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“We have been asked to leave, but where do we go?”

india Updated: Oct 02, 2016 09:49 IST
Aseem Bassi
Aseem Bassi
Hindustan Times
attari border

Veero Kaur with her family members in Mullakot, which is 20 meters away from the fence in Amritsar. Her family has to leave their house near the Attari boarder area, but have nowhere to go. (Gurpreet Singh/HT)

Surrounded by barbed wire on two sides, the village of Mullakot is right on the border fence and was captured by Pakistani troops in the 1971 war. Houses were demolished, even the trees were uprooted. Only the gurudwara was left. Seventy two-year old Mukhtiar Singh, who was a witness to that war, said, “We had to leave our village and returned home only after one-and-a-half years. Even during the Kargil war in 1999, we were pushed to the edge. Nobody wants to live here,” he added.

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Today those memories are being revived because of the order to evacuate border villages. Bags are getting packed, many villagers are leaving to take refuge with relatives elsewhere, others are gathering on the streets sharing memories of the 1971 war. Most of the women and children have already left. The villagers are worried, about their cattle, their crops, their lives, their future. Agriculture is the main livelihood, but there is nothing to do as troops have stopped villagers from tilling their land.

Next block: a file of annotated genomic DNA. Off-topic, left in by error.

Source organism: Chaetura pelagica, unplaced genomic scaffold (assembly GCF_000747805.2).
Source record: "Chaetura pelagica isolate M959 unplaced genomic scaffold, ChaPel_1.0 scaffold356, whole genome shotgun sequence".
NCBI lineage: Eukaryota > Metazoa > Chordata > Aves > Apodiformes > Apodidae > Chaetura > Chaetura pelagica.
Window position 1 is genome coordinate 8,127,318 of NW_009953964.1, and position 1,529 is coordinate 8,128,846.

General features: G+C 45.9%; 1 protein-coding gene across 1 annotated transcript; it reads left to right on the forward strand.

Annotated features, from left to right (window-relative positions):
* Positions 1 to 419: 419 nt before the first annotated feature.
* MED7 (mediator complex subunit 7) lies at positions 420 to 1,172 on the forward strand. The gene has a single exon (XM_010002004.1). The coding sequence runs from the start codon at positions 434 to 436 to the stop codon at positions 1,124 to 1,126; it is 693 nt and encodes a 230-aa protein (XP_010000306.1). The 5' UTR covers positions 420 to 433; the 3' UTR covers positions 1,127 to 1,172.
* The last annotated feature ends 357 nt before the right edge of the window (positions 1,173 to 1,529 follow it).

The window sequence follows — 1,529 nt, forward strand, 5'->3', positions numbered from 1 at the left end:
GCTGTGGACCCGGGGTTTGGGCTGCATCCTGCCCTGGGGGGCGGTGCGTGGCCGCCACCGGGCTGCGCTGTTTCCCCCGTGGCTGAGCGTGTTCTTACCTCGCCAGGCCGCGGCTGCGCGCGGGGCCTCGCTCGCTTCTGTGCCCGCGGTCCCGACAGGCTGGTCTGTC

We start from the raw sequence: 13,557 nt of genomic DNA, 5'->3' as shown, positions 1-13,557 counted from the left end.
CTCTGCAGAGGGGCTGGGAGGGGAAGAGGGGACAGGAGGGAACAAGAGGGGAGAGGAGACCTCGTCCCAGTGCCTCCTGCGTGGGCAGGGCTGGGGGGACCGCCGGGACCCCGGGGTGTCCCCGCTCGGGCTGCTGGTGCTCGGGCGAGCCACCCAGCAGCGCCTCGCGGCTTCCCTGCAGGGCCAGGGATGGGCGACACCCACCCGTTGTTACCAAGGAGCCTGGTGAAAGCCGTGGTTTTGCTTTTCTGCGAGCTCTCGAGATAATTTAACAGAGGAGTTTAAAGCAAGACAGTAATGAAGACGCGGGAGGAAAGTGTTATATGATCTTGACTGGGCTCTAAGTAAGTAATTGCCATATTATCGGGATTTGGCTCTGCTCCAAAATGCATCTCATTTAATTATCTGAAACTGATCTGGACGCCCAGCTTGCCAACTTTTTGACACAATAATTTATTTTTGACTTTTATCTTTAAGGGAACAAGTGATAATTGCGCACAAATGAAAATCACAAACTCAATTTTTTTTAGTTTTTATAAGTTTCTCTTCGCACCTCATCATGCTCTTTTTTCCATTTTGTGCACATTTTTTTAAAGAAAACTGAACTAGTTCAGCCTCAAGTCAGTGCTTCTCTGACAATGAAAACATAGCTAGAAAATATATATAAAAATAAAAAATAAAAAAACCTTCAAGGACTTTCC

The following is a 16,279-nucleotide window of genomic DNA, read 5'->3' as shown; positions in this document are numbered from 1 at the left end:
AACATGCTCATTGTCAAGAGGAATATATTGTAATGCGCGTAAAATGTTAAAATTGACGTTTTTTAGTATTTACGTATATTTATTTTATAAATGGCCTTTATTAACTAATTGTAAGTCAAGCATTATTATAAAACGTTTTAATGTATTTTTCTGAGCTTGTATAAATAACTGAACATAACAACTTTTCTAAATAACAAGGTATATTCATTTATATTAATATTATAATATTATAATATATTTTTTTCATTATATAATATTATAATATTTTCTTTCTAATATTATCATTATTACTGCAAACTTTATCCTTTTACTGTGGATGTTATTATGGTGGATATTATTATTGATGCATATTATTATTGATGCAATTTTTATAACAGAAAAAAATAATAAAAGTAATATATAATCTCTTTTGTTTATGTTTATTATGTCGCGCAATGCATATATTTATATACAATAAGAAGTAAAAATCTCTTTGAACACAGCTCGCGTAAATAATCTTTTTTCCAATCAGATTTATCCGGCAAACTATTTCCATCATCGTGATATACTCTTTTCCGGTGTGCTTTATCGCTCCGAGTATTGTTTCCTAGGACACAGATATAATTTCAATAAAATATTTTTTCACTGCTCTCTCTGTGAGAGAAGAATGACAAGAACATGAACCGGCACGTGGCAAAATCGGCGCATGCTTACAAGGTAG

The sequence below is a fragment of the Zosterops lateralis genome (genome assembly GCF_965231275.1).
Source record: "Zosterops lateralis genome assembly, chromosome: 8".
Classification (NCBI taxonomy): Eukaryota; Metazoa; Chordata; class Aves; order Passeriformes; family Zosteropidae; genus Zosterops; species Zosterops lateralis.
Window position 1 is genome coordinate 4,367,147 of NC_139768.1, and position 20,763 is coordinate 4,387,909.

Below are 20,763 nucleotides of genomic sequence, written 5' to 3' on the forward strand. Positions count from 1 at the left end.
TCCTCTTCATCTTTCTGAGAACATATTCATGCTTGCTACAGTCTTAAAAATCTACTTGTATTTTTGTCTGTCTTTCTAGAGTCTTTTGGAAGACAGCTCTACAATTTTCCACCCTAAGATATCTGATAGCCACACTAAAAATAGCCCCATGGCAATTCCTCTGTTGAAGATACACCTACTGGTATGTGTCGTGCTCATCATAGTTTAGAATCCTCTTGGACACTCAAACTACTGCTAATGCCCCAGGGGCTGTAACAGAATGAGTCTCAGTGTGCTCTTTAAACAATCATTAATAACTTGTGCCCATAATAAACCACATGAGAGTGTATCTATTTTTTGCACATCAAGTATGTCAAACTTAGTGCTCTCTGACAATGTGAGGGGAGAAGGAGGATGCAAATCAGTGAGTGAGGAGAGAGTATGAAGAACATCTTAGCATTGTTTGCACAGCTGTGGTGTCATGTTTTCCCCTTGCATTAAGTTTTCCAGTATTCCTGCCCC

Gathering her belongings in her house which is right on the fence, a villager, Veero, said, “We have gone through hell in the 1971 war. Today the population is just 250, it was much more then. It is very easy for the Government to say that evacuate villages. But where do we go? Has any arrangement made for us today or for the future? Till now no government official has turned up,” she added.

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As BSF troops move through the streets of this small village, residents are unhappy that even though there is no war right now, they are being displaced.

Village Sarpanch Nirmal Singh said, “Ever since evacuation orders have come, people have started to recall the 71 war. They are afraid. There is no point moving back after every few years.”

Even in “normal times” this border village lives in fear. There is regular movement of BSF troops and the sound of gunshots (mostly to counter smugglers) resound ever so often.

The village is so close to the fence that it has no school (the closest is seven km away), dispensary or hospital. There is no transport either. Mullakot’s dangerous location is its destiny.